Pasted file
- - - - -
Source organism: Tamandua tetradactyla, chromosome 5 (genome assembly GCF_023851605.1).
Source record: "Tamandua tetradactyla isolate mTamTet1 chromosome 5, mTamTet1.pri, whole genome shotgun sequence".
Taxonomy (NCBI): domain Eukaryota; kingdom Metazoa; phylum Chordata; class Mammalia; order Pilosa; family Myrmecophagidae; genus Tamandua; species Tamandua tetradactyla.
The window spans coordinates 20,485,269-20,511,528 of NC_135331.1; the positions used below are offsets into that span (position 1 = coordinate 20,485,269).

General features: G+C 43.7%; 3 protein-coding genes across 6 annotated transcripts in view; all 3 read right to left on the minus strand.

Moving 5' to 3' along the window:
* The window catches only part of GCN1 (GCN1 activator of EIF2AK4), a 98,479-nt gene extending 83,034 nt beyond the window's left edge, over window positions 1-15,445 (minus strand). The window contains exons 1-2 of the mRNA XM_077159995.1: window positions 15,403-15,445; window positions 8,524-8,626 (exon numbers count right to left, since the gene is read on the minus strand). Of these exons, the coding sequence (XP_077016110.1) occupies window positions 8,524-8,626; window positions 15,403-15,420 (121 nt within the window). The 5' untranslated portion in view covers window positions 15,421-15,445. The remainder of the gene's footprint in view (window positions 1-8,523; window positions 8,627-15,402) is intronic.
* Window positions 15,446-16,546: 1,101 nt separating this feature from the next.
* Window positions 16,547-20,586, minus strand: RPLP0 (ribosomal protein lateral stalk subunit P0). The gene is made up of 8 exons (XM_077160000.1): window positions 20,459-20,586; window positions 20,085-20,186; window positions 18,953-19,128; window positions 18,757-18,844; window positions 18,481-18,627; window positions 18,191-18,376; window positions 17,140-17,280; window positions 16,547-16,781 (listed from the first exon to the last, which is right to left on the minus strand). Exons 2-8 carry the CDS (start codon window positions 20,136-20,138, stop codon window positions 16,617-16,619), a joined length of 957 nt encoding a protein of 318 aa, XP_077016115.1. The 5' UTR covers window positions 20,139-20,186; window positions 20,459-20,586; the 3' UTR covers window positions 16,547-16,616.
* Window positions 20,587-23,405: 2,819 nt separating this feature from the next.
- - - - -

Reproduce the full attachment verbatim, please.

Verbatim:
Source organism: Tamandua tetradactyla, chromosome 5 (genome assembly GCF_023851605.1).
Source record: "Tamandua tetradactyla isolate mTamTet1 chromosome 5, mTamTet1.pri, whole genome shotgun sequence".
Taxonomy (NCBI): domain Eukaryota; kingdom Metazoa; phylum Chordata; class Mammalia; order Pilosa; family Myrmecophagidae; genus Tamandua; species Tamandua tetradactyla.
The window spans coordinates 20,485,269-20,511,528 of NC_135331.1; the positions used below are offsets into that span (position 1 = coordinate 20,485,269).

General features: G+C 43.7%; 3 protein-coding genes across 6 annotated transcripts in view; all 3 read right to left on the minus strand.

Moving 5' to 3' along the window:
* The window catches only part of GCN1 (GCN1 activator of EIF2AK4), a 98,479-nt gene extending 83,034 nt beyond the window's left edge, over window positions 1-15,445 (minus strand). The window contains exons 1-2 of the mRNA XM_077159995.1: window positions 15,403-15,445; window positions 8,524-8,626 (exon numbers count right to left, since the gene is read on the minus strand). Of these exons, the coding sequence (XP_077016110.1) occupies window positions 8,524-8,626; window positions 15,403-15,420 (121 nt within the window). The 5' untranslated portion in view covers window positions 15,421-15,445. The remainder of the gene's footprint in view (window positions 1-8,523; window positions 8,627-15,402) is intronic.
* Window positions 15,446-16,546: 1,101 nt separating this feature from the next.
* Window positions 16,547-20,586, minus strand: RPLP0 (ribosomal protein lateral stalk subunit P0). The gene is made up of 8 exons (XM_077160000.1): window positions 20,459-20,586; window positions 20,085-20,186; window positions 18,953-19,128; window positions 18,757-18,844; window positions 18,481-18,627; window positions 18,191-18,376; window positions 17,140-17,280; window positions 16,547-16,781 (listed from the first exon to the last, which is right to left on the minus strand). Exons 2-8 carry the CDS (start codon window positions 20,136-20,138, stop codon window positions 16,617-16,619), a joined length of 957 nt encoding a protein of 318 aa, XP_077016115.1. The 5' UTR covers window positions 20,139-20,186; window positions 20,459-20,586; the 3' UTR covers window positions 16,547-16,616.
* Window positions 20,587-23,405: 2,819 nt separating this feature from the next.